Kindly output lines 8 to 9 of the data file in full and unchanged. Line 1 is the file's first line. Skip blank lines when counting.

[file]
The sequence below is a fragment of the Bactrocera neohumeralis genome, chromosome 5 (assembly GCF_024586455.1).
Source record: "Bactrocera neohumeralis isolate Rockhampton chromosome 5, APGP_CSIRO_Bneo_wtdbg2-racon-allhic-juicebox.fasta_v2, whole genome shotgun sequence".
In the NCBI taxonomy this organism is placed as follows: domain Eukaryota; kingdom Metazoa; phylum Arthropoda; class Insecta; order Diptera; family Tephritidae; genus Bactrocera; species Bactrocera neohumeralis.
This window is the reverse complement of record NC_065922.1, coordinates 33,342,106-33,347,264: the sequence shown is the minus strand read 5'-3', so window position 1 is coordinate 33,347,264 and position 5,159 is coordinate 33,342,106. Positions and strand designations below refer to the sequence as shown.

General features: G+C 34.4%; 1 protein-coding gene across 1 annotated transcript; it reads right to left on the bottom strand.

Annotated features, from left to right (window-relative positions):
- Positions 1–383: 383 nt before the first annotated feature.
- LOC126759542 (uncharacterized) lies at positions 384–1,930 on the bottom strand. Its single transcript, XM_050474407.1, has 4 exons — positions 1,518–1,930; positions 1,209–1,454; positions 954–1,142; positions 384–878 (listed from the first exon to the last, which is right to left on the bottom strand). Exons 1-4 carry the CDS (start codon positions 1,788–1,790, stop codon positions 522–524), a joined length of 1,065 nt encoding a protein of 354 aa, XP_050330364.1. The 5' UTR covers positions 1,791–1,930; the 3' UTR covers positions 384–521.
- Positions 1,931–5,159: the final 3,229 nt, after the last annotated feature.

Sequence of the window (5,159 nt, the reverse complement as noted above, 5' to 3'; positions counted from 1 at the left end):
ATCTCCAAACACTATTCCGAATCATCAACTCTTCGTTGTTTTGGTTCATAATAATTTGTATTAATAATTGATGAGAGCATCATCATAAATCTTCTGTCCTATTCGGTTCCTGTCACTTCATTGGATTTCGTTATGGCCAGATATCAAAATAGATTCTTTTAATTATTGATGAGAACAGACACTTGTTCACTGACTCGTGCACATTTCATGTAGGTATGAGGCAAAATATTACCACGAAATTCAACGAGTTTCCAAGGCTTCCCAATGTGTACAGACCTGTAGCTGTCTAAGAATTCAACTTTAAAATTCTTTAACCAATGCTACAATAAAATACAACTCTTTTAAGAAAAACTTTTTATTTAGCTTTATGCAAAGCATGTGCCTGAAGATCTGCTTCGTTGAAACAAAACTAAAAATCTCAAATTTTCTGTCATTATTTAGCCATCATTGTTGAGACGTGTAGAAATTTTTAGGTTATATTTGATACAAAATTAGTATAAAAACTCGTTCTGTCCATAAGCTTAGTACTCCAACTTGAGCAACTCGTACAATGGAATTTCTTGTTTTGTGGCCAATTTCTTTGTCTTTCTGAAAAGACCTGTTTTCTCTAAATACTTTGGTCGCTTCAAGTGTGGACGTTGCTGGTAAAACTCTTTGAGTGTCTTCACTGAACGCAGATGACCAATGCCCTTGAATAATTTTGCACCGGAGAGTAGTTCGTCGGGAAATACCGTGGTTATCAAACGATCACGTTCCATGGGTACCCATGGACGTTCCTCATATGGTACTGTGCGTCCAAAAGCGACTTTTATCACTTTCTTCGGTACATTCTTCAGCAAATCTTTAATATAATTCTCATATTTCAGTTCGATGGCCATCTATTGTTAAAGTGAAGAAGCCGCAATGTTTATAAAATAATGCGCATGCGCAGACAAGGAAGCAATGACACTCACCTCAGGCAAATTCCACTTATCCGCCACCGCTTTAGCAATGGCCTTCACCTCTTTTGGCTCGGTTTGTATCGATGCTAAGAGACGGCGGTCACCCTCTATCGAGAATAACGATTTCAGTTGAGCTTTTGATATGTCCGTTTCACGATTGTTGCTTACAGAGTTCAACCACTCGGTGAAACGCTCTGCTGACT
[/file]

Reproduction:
- LOC126759542 (uncharacterized) lies at positions 384–1,930 on the bottom strand. Its single transcript, XM_050474407.1, has 4 exons — positions 1,518–1,930; positions 1,209–1,454; positions 954–1,142; positions 384–878 (listed from the first exon to the last, which is right to left on the bottom strand). Exons 1-4 carry the CDS (start codon positions 1,788–1,790, stop codon positions 522–524), a joined length of 1,065 nt encoding a protein of 354 aa, XP_050330364.1. The 5' UTR covers positions 1,791–1,930; the 3' UTR covers positions 384–521.
- Positions 1,931–5,159: the final 3,229 nt, after the last annotated feature.